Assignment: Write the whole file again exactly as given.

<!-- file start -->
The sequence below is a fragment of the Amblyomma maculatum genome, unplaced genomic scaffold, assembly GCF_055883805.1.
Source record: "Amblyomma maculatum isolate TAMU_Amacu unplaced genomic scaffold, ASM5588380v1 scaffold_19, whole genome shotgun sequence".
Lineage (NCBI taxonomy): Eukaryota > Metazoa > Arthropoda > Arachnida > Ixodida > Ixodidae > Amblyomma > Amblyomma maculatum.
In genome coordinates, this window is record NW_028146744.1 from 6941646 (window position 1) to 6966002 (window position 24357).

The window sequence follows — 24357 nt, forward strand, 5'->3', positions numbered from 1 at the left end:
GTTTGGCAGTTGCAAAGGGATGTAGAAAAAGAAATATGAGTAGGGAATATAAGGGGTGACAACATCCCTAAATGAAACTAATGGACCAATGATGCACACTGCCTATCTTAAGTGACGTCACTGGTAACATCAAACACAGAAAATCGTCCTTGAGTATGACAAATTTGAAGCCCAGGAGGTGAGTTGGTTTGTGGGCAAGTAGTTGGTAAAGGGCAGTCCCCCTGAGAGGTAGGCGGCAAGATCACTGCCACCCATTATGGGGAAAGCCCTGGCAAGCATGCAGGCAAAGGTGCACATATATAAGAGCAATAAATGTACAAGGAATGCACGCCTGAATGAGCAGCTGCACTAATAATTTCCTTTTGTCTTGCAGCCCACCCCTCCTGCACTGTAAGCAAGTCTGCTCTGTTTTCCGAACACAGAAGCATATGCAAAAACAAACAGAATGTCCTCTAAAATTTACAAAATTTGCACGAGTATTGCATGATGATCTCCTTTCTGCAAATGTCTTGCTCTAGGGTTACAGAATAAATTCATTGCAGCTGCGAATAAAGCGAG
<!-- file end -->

The sequence below is a fragment of the Amblyomma maculatum genome, unplaced genomic scaffold, assembly GCF_055883805.1.
Source record: "Amblyomma maculatum isolate TAMU_Amacu unplaced genomic scaffold, ASM5588380v1 scaffold_19, whole genome shotgun sequence".
Lineage (NCBI taxonomy): Eukaryota > Metazoa > Arthropoda > Arachnida > Ixodida > Ixodidae > Amblyomma > Amblyomma maculatum.
In genome coordinates, this window is record NW_028146744.1 from 6941646 (window position 1) to 6966002 (window position 24357).

The window sequence follows — 24357 nt, forward strand, 5'->3', positions numbered from 1 at the left end:
GTTTGGCAGTTGCAAAGGGATGTAGAAAAAGAAATATGAGTAGGGAATATAAGGGGTGACAACATCCCTAAATGAAACTAATGGACCAATGATGCACACTGCCTATCTTAAGTGACGTCACTGGTAACATCAAACACAGAAAATCGTCCTTGAGTATGACAAATTTGAAGCCCAGGAGGTGAGTTGGTTTGTGGGCAAGTAGTTGGTAAAGGGCAGTCCCCCTGAGAGGTAGGCGGCAAGATCACTGCCACCCATTATGGGGAAAGCCCTGGCAAGCATGCAGGCAAAGGTGCACATATATAAGAGCAATAAATGTACAAGGAATGCACGCCTGAATGAGCAGCTGCACTAATAATTTCCTTTTGTCTTGCAGCCCACCCCTCCTGCACTGTAAGCAAGTCTGCTCTGTTTTCCGAACACAGAAGCATATGCAAAAACAAACAGAATGTCCTCTAAAATTTACAAAATTTGCACGAGTATTGCATGATGATCTCCTTTCTGCAAATGTCTTGCTCTAGGGTTACAGAATAAATTCATTGCAGCTGCGAATAAAGCGAG